Keywords: Conglomerate mergers; Portfolio differentiation; Bundling
    Date: 2023–06–19
  11. By: Tetsuya Shinkai (School of Economics, Kwansei Gakuin University); Naoshi Doi (Otaru University of Commerce- Economics)
    Abstract: This article examines menu-pricing and quality decisions of a platform monopolist for two types of sellers and buyers on a two-sided market. Under the GPD (general Pareto distribution) valuation of buyers for transaction services, we show that unique optimal services fees exist for sellers and buyers. The two types of services (premium and spot) are offered to both sellers and buyers. An optimal premium membership fee and the quality service level are considered for the premium type of buyers in a platform optimization problem. Assuming that the unit cost of the product is fixed, we show that the optimal membership fee/the level of quality service for premium-type buyers decreases/increases as the service cost for premium-type sellers increases. However, if delivery fees charged by transport companies for spot-type sellers increase, the optimal membership fee/level of quality service increases/decreases. However, if the demand for services of the platform for both types of buyers increases, both the optimal membership fee and quality level of services increase.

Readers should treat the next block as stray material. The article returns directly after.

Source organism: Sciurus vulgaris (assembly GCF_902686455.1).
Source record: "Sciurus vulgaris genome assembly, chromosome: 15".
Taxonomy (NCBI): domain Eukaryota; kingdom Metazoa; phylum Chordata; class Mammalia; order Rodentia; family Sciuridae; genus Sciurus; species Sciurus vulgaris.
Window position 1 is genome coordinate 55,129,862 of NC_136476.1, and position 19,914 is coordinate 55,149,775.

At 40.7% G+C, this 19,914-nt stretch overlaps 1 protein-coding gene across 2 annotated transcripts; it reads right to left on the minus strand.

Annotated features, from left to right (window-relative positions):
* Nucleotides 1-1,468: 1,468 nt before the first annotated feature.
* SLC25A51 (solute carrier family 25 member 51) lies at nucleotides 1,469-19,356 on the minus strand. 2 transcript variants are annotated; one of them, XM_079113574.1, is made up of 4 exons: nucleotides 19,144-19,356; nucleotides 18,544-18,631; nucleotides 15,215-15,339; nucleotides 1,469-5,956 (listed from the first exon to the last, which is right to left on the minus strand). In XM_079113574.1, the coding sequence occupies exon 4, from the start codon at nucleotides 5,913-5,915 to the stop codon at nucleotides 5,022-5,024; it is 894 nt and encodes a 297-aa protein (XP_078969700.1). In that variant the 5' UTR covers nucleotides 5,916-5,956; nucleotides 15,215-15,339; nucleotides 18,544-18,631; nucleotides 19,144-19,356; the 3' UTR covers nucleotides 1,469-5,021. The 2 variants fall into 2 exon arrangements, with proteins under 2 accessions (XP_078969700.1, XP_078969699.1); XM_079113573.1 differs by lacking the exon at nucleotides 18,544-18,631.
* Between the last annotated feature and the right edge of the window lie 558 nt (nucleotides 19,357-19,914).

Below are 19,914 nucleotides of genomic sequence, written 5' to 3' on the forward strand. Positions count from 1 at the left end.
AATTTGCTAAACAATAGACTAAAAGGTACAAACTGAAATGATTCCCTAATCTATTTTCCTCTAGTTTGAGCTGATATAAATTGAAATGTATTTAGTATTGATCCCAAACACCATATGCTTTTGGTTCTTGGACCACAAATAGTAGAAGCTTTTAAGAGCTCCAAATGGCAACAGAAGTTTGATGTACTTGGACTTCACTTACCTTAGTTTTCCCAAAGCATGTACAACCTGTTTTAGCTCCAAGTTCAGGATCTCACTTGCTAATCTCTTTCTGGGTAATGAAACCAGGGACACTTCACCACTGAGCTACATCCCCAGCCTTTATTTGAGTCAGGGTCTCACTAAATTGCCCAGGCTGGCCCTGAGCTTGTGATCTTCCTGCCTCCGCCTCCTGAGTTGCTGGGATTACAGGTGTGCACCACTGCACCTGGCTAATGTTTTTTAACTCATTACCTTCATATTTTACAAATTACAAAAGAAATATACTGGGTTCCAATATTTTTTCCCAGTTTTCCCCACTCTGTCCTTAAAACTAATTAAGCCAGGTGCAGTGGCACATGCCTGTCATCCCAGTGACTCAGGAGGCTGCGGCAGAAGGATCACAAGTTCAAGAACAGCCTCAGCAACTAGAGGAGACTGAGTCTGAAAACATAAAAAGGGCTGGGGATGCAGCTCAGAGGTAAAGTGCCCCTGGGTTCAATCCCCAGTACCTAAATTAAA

Keywords: Platform monopoly; Menu-pricing; Quality decisions; Two-sided market.
    JEL: D21 D43 L13 L15
    Date: 2023–06
  12. By: Philippe de Donder (TSE-R - Toulouse School of Economics - UT Capitole - Université Toulouse Capitole - UT - Université de Toulouse - EHESS - École des hautes études en sciences sociales - CNRS - Centre National de la Recherche Scientifique - INRAE - Institut National de Recherche pour l’Agriculture, l’Alimentation et l’Environnement, CNRS - Centre National de la Recherche Scientifique); Marie-Louise Leroux (Département des Sciences Economiques, ESG-UQAM, Montréal, Canada); François Salanié (TSE-R - Toulouse School of Economics - UT Capitole - Université Toulouse Capitole - UT - Université de Toulouse - EHESS - École des hautes études en sciences sociales - CNRS - Centre National de la Recherche Scientifique - INRAE - Institut National de Recherche pour l’Agriculture, l’Alimentation et l’Environnement)
    Abstract: Advantageous selection occurs when the agents most eager to buy insurance are also the cheapest ones to insure. Hemenway (1990) links it to differences in risk-aversion among agents, implying different prevention efforts, and finally different riskinesses. We argue that it may also appear when agents share the same attitude towards risk, and in the absence of moral hazard. Using a standard asymmetric information setting satisfying a single-crossing property, we show that advantageous selection may occur when several contracts are offered, or when agents also face a non-insurable background risk, or when agents face two mutually exclusive risks that are bundled together. We illustrate this last effect in the context of life care annuities, a product bundling long-term care insurance and annuities, by constructing a numerical example based on Canadian survey data.
    Keywords: Propitious selection, Positive or negative correlation property, Contract bundling, Long-term care insurance, Annuity
    Date: 2023–05–26
  13. By: Siddarth Srinivasan; Ezra Karger; Yiling Chen